Try to make one room in your house as beautiful as possible.
– Dr. Jordan B. Peterson

The spaces that we spend the most time in tend to get messy rather quickly. We're usually bringing more things in than we take out and we're generally bad at dedicating time at regular intervals to organise and clean the area. For most people, this is just the way the world works. In my case, I tend to like things to be organised in such a way that I never have to ask "Where is X?", because X has its own spot and only leaves that location when I am actively doing something with X. That said, it would be terribly misleading to say that I didn't also suffer from the accumulation of stuff over time in the spaces where I spend most of my days. The home office is a perfect example of this.

Having the privilege of working from my house means that I could, if so tempted to, wear my pyjamas all day long, eat meals in front of the keyboard, and generally life in front of the computers. So much of what I like to do involves typing on a keyboard, and so much of what I'm paid to do requires the same set of tools. If I were to spend as many as sixteen1 hours a day in the same general space, that location would quickly become a mess. Rings from the coffee cup would form on the desk. Pages from the notepad would be torn out and stacked nearby to be put into recycling the next time I stand. A plate from a meal might be left because an idea captured my attention while eating. In no time at all, the office area would come to look very "lived in".

However, I do not do any of these things. I tend to wear proper clothing when sitting at the desk. Meals are consumed in the dining area next to the kitchen. Papers to be recycled are tossed in the plastic bin almost immediately. And the place where I keep my coffee cup and glass of water is always free from the rings that signify spillage. The home office is where I generally create things, which means that mess cannot be tolerated. Items must be in their proper place. Dust and other dirt must be cleaned at least once a week. By sticking to a routine, my workspace can look like this most of the time:

Image of home office

This is how I like to start my working day as it means there is no time wasted looking for hints of ideas that were paused the day before. The paper notepad contains a list of open tasks that must be tended to and the desk itself is ready for whatever I might do next, regardless of whether I need to use the keyboard or touchpad.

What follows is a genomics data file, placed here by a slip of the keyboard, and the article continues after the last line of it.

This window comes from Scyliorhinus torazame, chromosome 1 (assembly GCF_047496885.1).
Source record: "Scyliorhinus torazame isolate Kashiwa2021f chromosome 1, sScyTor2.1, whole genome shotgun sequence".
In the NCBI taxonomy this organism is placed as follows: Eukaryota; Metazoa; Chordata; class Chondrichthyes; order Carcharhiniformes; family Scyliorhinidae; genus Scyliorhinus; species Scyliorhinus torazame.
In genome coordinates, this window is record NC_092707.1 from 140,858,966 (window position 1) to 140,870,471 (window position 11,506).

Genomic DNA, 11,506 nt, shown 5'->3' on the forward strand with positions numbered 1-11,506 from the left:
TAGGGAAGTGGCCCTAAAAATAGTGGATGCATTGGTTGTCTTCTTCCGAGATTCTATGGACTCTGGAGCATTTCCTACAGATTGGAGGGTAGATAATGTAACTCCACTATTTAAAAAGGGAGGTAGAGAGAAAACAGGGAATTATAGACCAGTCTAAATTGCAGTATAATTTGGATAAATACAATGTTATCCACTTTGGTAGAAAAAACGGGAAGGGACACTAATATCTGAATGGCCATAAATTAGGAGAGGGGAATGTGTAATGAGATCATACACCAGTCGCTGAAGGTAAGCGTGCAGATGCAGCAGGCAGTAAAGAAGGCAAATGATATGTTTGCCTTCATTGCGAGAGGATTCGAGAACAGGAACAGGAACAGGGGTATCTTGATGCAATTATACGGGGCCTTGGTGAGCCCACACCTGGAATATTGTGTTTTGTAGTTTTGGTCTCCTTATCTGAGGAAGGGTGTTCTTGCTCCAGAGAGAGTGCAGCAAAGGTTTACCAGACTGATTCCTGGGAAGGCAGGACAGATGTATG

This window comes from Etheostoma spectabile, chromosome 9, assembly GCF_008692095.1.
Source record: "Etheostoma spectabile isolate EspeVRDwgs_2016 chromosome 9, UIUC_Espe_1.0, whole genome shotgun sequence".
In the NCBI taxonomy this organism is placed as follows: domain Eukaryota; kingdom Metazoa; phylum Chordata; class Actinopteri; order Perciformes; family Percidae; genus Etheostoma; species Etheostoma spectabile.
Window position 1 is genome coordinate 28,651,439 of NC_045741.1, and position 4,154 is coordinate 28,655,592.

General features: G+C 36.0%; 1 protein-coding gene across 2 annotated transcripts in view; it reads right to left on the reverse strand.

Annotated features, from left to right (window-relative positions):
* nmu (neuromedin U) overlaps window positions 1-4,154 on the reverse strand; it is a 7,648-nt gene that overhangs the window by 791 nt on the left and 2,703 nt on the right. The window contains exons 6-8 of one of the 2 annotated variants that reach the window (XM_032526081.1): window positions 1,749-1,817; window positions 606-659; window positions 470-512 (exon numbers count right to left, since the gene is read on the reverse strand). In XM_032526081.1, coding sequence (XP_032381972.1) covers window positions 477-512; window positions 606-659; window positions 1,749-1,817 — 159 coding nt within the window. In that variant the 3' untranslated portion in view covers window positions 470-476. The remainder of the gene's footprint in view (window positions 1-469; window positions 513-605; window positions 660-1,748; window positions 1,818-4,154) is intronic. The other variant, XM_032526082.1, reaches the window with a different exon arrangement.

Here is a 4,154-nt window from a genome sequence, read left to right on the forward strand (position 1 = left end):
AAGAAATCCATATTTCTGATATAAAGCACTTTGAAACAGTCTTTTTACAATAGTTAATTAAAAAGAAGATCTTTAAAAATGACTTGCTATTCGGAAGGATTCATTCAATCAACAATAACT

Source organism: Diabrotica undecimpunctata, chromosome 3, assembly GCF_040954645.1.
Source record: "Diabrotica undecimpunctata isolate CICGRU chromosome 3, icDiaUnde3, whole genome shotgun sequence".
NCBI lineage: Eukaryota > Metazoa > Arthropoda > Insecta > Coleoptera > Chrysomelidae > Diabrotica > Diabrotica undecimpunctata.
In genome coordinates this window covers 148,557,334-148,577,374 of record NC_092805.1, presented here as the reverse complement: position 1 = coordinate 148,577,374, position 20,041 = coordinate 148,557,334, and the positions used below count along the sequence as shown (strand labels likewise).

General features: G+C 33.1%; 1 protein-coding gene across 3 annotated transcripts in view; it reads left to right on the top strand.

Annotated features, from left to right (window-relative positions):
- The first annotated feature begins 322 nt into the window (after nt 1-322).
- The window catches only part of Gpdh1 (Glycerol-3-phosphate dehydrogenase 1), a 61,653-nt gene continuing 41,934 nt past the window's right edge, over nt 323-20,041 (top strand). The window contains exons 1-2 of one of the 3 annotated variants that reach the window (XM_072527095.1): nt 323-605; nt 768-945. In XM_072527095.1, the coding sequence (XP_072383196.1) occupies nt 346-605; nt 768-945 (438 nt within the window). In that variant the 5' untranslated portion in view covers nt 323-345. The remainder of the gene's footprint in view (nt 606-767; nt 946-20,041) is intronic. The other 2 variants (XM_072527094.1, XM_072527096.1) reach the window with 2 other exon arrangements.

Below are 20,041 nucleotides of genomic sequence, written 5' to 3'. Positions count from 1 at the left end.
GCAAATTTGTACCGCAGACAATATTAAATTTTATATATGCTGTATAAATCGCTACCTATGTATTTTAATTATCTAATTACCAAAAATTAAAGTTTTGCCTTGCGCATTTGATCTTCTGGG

The space is functional. Things are laid out efficiently. But is it beautiful?

Two decades ago I would have thought this a gorgeous working space. The lack of disruptive wiring alone makes this a distinct improvement over a lot of the places I've worked over the years. However, the space tires me out after just six or seven hours every day. Just because a space is functional and efficient does not mean it's beautiful. What this place is missing is "life".

Up until a few months ago, this working space had photos and hand-drawn pictures all along the wall. This introduced colour and uniqueness to the space, making it possible to look away from the monitors and instead see a photo of a family member or something they had created with pencils and crayons. This would allow me to remember the story that describes the picture and enjoy the human moment that was captured. I miss the stories.

One of the rules from Jordan Peterson's famous Quora answer told us to make one room as beautiful as possible, and it's a good rule. Beauty inspires us to action. So, with this in mind, some new photos will be put up on the wall over the coming weeks. I'll find some of the better shots of the boy and Nozomi, print them out on some photo paper, then mount them to the wall with some adhesive boarding. A similar thing will be done in other rooms around the house as well. Because while it's true that this place is generally clean and organised, it's also monochromatic. Having some vivid imagery of the family during happier times will go a long way to making the house feel more like a home, even though it's just me here.

  1. I don't spend 16 hours in my home office. That would be excessive and unhealthy. That said, I do generally spend about 12 hours a day, five days a week in front of a computer.